Review: RV: RESURRECTED VICTIMS Is A Consequential Thriller That Supercedes The Paranormal


The one interesting thing with Champion and Typhoon helmer Kwak Kyung-Taek's latest, RV: Resurrected Victims, is how long it took to be seen by audiences. Production wrapped in late 2015 and finally had its theatrical run in Korea last October, so as much a mystery as it is, folks can still move forward and bask in the mystery and intrigue that Kwak invites per the narrative based from the 2012 literary, "It Is Over".

The film certainly goes out of its way to ground itself in realism as amply as possible, which sort of makes suspending any disbelief something of a challenge. Audible breaking news reports set the pace throughout as the film immerses deep in an intricate, layered crime pic that delves into a world where corpses are inexplicably resurrected years after death. "Expert" opinion suggests that vengeance and retribution are the reason for this, which leads us to the core tale of Seo Jin-Hong (Kim Rae-Won), a high-profile prosecutor who now finds himself the target of Choi Myung-Sook (Kim Hae-Sook), his reawakened mother seven years after her murder on a rainy afternoon.




What ensues is story that teeters a bit in adding the further layers but manages to balance things out in the second half as the film further explores the phenomena and its continued mystique as Seo takes matters into his own hands. Forced to play politics with his superior, Son Young-Tae (Sung Dong-Il), questions pile onto themselves as Seo gets closer to the truth in his inquiry while inspector Lee Soo-Hyun (Jeon Hye-Jin) conducts her own search for answers when the case involving Jin-Hong reaches her desk, and ultimately, Seo's sister, Seo Hee-Jung (Jang Young-Nam). Supernatural occurances take shape and with it, the elusive truth, setting the stage for an explosive climax that adds a dose of poignance and bittersweet resolve to an otherwise grim and gruesome tale that definitely borders on the supernatural.

Setting aside the creative intent on behalf of the filmmakers, much credit goes to the rainy weather that occurred in 2015 during principal photography. Whether or not Kwak intended it so, it certainly serves helpful in sustaining the overall mood of the film next to other plot various devices. The cast is lined with solid performances; few of which namely include that of Jang's, whose semi-unstable and emotional nature further outlines that of her family in whole - one intently and clearly built on a system of devout faith and indicated as such early on in the film.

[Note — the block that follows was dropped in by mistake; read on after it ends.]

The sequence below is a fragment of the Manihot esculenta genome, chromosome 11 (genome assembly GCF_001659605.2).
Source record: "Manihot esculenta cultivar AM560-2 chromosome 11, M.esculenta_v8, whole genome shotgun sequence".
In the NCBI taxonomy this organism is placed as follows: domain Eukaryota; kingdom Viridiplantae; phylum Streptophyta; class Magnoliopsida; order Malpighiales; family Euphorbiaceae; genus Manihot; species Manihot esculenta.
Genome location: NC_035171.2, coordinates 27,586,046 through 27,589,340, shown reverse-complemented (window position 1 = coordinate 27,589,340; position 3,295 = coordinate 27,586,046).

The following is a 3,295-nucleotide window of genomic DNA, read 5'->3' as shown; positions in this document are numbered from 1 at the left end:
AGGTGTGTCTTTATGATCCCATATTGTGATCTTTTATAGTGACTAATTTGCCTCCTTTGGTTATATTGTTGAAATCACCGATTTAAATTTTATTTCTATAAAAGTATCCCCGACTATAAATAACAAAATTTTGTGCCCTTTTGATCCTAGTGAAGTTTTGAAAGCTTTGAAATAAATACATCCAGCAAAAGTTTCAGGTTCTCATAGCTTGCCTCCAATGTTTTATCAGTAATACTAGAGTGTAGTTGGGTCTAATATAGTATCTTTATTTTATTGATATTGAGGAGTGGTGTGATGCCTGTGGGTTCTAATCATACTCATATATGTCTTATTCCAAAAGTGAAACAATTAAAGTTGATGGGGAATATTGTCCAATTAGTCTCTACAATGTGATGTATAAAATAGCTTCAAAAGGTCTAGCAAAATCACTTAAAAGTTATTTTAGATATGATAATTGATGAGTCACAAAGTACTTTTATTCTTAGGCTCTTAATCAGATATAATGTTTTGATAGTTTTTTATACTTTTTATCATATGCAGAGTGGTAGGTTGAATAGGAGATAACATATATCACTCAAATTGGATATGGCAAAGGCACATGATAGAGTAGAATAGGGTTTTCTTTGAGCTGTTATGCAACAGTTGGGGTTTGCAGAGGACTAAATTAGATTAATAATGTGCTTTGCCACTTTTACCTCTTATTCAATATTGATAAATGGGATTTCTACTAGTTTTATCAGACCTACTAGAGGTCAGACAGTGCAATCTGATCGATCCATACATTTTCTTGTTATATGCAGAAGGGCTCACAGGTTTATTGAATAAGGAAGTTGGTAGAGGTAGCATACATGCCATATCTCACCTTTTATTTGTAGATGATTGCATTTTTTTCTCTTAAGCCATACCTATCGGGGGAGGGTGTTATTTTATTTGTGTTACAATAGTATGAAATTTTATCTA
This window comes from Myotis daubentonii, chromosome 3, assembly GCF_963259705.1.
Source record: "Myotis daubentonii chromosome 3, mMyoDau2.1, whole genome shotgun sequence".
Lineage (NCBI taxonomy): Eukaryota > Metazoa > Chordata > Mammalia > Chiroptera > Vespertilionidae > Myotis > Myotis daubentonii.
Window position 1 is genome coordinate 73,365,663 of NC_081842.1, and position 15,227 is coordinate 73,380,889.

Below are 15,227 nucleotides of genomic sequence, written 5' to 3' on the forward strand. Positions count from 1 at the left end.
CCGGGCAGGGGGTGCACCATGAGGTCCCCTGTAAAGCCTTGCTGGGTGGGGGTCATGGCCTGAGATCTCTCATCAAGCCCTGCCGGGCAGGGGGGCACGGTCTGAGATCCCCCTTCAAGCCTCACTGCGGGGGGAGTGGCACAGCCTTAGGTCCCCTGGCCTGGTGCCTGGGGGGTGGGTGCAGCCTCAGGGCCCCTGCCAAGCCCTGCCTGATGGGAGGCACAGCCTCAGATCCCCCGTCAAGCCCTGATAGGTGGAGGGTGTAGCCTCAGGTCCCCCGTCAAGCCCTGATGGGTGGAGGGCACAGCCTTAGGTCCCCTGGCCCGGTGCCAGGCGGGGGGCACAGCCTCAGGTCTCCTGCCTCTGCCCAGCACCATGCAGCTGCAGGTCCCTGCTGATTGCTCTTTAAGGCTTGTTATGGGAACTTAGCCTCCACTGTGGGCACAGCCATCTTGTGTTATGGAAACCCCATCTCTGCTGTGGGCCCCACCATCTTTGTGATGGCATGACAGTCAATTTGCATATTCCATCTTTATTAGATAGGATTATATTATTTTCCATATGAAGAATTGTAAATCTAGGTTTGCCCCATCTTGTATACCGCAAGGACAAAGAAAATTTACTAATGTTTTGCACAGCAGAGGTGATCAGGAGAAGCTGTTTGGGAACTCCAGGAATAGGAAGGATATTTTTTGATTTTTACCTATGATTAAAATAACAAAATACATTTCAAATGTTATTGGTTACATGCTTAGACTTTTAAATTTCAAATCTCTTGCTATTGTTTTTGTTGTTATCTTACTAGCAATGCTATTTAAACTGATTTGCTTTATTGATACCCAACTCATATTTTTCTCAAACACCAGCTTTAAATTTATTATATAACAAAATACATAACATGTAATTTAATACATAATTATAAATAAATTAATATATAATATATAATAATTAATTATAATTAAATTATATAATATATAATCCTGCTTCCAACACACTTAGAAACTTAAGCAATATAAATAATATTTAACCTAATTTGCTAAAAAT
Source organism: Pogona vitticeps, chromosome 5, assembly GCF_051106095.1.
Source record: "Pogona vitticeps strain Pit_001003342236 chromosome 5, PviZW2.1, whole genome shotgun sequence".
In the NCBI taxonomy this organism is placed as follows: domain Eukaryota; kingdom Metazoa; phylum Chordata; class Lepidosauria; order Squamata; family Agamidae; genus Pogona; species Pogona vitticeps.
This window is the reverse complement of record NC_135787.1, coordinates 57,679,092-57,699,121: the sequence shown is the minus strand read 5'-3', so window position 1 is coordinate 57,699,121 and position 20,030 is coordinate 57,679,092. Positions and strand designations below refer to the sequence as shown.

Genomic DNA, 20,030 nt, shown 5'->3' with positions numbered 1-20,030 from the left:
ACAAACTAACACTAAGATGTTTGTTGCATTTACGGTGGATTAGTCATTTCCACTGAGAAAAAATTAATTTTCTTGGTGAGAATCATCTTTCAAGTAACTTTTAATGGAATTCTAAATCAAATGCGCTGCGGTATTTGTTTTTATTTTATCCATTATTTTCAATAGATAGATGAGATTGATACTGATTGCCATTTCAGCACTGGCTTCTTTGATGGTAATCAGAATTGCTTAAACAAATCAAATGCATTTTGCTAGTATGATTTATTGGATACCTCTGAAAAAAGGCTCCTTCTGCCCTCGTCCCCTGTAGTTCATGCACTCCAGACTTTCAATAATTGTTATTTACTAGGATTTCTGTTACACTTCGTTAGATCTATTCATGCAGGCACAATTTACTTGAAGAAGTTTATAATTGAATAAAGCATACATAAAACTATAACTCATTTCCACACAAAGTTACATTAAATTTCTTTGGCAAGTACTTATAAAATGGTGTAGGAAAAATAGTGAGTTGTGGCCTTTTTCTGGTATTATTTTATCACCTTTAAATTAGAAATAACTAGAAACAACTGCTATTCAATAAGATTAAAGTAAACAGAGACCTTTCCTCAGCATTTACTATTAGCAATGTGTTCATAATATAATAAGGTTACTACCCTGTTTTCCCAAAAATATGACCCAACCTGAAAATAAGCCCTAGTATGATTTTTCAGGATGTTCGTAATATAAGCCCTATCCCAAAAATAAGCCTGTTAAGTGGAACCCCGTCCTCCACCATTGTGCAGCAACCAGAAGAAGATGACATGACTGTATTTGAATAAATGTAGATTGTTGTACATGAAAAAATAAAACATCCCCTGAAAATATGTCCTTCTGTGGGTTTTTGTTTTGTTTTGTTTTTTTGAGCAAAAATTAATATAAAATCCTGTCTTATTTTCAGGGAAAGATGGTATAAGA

Action and spectacle are doled out in measured moments of intensity from a single hallway scuffle to a footchase, and several automotive stunt sequences in the film. These scenes mainly occur with the continued unraveling of the real enigma that Jin-Hong faces, which ultimately renders the more paranormal aspects of the story a bit nonpareil, as paramount it is in Kwak's stormy milleu of injustice, retribution and redemption.

Lows mostly lie with how tedious things get midway in the film's progression. This shouldn't be too much of an issue if following the plot doesn't prove too difficult while embracing some of the more bleak turning points of the film. Young actress Lee Ji-Won plays pivotal in this regard as Myung Eun-Ji who recurs in the film with purposeful resonance in the film's finale, indicative of a story that does as much of what it can with its fantastical context before segueing into its dramatic close.

As a film meant to lure in fans of horror and suspense, there's only so much it can accomplish before it starts to feel a little contrived. It does take a just little while for the movie to find its footing which makes things much more tolerable and the film, indeed, plenty watchable and enjoyable through the start of end credits.

Much to its own appeal, RV: Resurrected Victims makes fantastic use of its central hook to present a stimulating thriller that doesn't meander too much into itself despite its somewhat practical lean from time to time. Nor does it assuage too much for certain sensibilities, In Korean fashion, Kwak certifies a suspenseful telling of otherworldly resolve and certain justice in the wake of lost innocence, and even moreso, one of staunch motherhood that truly faith to the test - be it in this realm or the next - in a very intriguing way.



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